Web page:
Learn how to buy a Jet Ski without getting hosed or suffering buyer’s remorse. New Jet Skis are a costly investment in your recreation, and 10 common mistakes when buying them likely as not will turn the fun gadget into a dangerous money pit.
1. Newbies should not buy new Jet Skis. If you are surprised to learn that there is actually a proper flushing procedure and that running the Jet Skis in shallow water is a really bad idea, it is best to buy Jet Skis that are used. There is a learning curve associated with this watercraft, and it is best to make mistakes with a cheap machine — rather than an expensive one fresh off the lot.
2. Forgetting to consider the number of riders. Single-person Jet Skis are great for the single rider or the buyer who will purchase an additional model for the other potential rider in the household. Three-person models are excellent for the buyer who will only invest in one machine, but who has more than one rider in the household.
3. Underestimating the machine’s weight. A one-rider Kawasaki 800 SX-R has a curb weight of 396.9 pounds; not exactly light, but relatively easy to lift for two grown-ups. By comparison, a three-person Ultra 300 LX has a curb weight of 1,018.7 pounds. Try lifting that one alone.
4. Buying a protection plan without reading the warranty. Manufacturers frequently offer product protection plans that span one to four years. Signing on the dotted line is one of the common mistakes when buying new Jet Skis; if the warranty coverage is excellent, then the extra protection is really a waste of money.
5. Failing to appreciate the difference in length. A one-person craft may be as long as 90.6 inches, which makes travel around tight corners simple. A three-person jet ski may be as long as 132.7 inches. For the sake of maneuverability, this is a huge difference.
6. Neglecting to factor in maintenance costs. Marine parts are expensive. While stats associated with learning how to buy a Jet Ski usually discuss the cost of the machines, newbies forget that oil and filter changes are part and parcel of ownership. It is not uncommon to spend almost $100 on this type of maintenance for the average four-stroke engine.
7. Taking a do-it-yourself approach. Unless you are an old hand at maintaining Jet Skis, you cannot do it yourself. First-time buyers take one look at the maintenance costs and figure that — since they do oil changes in their cars in the driveways — doing the work is simple. There is a world of difference between a Jet Ski and a car; failure to heed this warning leads to hundreds of dollars in re-built parts costs (trust me) and painful cuts.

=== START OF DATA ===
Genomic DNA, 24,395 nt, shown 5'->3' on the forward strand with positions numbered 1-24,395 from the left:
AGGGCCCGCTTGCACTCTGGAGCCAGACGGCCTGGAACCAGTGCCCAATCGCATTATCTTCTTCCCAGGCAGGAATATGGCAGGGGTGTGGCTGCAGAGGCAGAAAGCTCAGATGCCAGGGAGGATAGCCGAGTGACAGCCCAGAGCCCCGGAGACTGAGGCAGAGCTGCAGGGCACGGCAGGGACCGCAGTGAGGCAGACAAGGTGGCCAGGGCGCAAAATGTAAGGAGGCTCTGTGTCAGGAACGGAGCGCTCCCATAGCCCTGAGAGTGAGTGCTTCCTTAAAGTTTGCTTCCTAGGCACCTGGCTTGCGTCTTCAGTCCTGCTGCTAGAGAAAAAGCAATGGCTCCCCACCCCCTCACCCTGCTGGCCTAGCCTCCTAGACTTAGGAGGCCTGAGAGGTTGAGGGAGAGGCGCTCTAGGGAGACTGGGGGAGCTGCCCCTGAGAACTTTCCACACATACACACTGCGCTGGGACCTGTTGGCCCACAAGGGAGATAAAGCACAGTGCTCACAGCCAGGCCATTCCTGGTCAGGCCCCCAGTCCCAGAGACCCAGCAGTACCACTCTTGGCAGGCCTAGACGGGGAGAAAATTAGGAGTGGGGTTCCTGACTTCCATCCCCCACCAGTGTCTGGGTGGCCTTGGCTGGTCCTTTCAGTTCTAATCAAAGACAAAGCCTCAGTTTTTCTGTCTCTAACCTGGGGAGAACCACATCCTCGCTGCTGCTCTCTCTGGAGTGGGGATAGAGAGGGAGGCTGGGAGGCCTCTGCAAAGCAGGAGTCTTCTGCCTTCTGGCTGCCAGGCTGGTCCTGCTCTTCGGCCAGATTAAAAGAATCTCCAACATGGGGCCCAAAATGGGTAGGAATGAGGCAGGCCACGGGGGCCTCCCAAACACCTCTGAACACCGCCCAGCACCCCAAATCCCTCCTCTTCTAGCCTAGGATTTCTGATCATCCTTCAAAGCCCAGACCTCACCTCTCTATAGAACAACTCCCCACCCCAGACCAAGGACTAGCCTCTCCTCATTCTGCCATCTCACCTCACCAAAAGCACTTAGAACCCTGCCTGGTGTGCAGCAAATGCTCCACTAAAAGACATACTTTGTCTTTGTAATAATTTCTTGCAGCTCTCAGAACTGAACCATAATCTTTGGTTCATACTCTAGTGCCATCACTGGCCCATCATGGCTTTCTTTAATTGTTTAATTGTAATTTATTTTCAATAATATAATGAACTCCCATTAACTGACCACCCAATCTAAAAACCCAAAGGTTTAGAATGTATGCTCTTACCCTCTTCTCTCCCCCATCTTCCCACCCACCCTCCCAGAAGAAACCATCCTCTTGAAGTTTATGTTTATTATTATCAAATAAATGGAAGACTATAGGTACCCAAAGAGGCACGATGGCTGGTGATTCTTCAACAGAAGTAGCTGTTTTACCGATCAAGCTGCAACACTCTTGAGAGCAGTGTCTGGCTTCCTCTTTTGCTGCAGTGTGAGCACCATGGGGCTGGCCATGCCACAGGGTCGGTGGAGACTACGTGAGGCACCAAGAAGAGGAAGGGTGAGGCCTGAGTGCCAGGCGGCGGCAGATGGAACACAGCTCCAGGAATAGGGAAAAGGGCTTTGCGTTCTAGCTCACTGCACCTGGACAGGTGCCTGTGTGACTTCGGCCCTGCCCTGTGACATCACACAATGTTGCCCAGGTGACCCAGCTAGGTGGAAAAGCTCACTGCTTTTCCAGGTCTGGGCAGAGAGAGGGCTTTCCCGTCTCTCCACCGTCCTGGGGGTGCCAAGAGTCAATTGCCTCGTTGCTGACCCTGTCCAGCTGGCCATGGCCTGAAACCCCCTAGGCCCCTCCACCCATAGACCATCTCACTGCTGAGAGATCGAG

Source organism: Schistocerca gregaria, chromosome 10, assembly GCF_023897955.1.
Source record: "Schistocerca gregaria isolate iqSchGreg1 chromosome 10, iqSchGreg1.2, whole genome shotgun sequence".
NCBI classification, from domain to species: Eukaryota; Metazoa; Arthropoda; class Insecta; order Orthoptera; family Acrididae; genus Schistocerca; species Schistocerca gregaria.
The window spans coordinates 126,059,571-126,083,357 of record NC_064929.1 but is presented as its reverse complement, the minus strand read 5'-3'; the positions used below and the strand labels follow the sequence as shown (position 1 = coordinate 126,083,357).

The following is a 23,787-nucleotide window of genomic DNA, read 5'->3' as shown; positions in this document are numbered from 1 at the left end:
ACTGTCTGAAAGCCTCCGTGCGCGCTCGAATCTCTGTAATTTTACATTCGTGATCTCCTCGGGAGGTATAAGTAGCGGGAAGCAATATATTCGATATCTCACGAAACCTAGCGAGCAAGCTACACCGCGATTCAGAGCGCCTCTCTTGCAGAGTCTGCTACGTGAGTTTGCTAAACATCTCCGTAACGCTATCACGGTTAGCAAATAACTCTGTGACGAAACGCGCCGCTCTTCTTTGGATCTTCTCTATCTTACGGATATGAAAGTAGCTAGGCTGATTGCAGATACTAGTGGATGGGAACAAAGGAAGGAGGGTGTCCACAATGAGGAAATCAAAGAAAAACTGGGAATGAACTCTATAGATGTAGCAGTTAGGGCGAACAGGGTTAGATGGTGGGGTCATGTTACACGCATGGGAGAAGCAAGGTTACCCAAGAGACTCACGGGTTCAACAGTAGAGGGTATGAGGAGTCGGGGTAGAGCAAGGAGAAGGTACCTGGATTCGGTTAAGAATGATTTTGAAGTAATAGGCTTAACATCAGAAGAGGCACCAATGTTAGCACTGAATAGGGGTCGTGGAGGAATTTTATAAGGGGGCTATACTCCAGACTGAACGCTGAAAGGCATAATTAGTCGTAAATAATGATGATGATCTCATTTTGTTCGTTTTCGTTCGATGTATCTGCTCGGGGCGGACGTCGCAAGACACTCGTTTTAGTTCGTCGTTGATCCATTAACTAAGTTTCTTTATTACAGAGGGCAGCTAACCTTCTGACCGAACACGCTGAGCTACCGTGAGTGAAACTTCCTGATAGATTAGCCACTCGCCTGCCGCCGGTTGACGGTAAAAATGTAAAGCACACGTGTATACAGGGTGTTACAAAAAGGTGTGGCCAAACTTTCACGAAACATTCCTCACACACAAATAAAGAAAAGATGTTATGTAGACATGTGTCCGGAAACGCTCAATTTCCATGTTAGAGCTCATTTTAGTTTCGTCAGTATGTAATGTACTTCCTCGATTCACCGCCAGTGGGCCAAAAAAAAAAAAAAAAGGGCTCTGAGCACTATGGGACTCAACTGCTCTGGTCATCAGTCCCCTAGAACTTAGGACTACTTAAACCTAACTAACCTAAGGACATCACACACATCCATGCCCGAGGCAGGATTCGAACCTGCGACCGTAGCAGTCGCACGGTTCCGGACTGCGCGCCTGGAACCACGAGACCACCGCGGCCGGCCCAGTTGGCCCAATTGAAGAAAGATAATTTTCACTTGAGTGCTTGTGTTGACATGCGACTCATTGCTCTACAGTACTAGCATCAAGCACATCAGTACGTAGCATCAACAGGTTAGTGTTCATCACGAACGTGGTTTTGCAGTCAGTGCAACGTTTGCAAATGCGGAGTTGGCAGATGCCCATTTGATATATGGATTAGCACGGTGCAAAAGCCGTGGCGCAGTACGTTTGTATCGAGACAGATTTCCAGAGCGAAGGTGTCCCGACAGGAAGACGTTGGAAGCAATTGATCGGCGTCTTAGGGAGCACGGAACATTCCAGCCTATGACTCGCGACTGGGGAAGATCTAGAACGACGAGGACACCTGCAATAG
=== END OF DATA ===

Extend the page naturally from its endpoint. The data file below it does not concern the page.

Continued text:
8. Having the jet skis delivered. Common mistakes buying new Jet Ski equipment involves a deferring of the learning curve. Do not buy Jet Skis until you have a trailer, know how to hook it up to the tow vehicle and understand what its limitations are. You will not be tempted to buy that monstrous three-seater if your trailer can only handle the more modest one-seater. Struggle with getting the machine onto the trailer yourself; the sales person is there to help you, if you need assistance. It is better to tackle this little bit of training at the dealership than at the dock.
9. Skimping on the Jet Ski covers. New jet skis have air intake openings that are susceptible to the damage caused by bird droppings and debris. The machine’s finish is easily faded by the sun. Buy a tight-fitting cover that is custom-made for the machine you are choosing. No, a tarp and a length of rope is not ‘Ëœthe same thing’ as a custom-tailored Jet Ski cover.
10. Spending too much money on extras you’ll never miss. That oval-edge impeller sure would be nice, wouldn’t it? What about the supercharged induction? Did you know that plenty of one-seaters have neither and they are just as cool as other machines? Do not spend more than you absolutely have to on optional items you do not need.
Kawasaki: “Jet Ski 800 SX-R”